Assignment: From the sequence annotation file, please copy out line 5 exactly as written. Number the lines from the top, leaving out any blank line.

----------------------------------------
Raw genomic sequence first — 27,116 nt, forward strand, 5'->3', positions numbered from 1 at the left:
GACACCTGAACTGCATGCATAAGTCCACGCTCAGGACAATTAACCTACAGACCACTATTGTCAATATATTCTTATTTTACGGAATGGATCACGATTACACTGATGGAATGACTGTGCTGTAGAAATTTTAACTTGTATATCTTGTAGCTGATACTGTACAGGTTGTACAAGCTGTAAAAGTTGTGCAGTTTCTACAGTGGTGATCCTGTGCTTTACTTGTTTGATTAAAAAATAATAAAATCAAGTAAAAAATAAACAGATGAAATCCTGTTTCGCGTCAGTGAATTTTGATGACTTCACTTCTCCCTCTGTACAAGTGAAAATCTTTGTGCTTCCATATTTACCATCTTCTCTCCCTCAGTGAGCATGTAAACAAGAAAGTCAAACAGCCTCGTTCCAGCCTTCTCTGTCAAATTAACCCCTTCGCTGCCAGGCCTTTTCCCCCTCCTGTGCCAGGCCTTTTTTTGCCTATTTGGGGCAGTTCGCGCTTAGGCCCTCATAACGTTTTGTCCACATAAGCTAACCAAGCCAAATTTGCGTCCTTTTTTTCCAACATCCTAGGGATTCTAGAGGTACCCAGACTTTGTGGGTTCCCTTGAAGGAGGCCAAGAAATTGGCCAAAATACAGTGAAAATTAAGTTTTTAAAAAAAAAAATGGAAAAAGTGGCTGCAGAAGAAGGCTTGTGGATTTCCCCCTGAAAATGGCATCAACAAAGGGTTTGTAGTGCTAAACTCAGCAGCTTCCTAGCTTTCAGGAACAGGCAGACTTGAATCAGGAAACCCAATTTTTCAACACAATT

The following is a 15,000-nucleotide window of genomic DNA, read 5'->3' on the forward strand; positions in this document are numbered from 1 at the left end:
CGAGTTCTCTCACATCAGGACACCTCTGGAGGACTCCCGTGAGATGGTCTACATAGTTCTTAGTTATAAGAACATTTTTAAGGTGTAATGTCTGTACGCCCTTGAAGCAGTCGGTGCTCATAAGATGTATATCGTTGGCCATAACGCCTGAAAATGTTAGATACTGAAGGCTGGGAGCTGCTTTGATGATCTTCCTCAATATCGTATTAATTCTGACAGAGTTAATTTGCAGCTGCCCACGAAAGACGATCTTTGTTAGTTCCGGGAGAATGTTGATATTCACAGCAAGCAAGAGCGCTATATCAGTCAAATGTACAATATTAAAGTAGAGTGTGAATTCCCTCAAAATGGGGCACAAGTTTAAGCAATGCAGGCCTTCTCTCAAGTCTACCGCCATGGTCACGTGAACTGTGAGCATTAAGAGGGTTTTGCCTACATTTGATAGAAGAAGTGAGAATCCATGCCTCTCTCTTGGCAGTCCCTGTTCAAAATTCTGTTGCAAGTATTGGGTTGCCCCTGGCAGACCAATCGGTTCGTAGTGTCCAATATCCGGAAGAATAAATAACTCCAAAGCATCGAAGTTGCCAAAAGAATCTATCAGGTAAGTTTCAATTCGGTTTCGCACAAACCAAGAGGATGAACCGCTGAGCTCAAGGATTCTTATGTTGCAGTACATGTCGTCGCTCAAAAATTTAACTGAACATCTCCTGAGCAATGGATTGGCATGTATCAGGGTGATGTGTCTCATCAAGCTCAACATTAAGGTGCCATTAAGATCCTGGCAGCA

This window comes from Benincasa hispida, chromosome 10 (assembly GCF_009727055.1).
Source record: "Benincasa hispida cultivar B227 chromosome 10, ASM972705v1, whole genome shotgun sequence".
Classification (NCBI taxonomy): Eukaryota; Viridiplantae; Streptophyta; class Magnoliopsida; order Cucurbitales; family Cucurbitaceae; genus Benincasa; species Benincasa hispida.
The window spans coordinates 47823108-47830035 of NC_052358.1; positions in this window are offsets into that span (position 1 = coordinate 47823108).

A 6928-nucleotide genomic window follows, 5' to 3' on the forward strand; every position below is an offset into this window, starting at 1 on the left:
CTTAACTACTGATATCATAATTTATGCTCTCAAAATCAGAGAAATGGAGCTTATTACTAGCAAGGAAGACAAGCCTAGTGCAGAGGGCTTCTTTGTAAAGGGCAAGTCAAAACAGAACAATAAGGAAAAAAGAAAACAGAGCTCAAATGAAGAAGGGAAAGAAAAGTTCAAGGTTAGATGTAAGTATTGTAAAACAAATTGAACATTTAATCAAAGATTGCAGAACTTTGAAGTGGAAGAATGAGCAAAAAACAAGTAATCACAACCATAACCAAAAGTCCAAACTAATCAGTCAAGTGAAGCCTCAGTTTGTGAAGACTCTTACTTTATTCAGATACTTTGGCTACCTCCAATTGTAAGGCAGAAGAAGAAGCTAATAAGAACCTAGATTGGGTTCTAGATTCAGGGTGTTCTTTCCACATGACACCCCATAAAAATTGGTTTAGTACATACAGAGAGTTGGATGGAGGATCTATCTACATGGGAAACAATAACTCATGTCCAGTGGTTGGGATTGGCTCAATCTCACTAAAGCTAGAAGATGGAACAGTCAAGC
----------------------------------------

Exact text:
This window comes from Benincasa hispida, chromosome 10 (assembly GCF_009727055.1).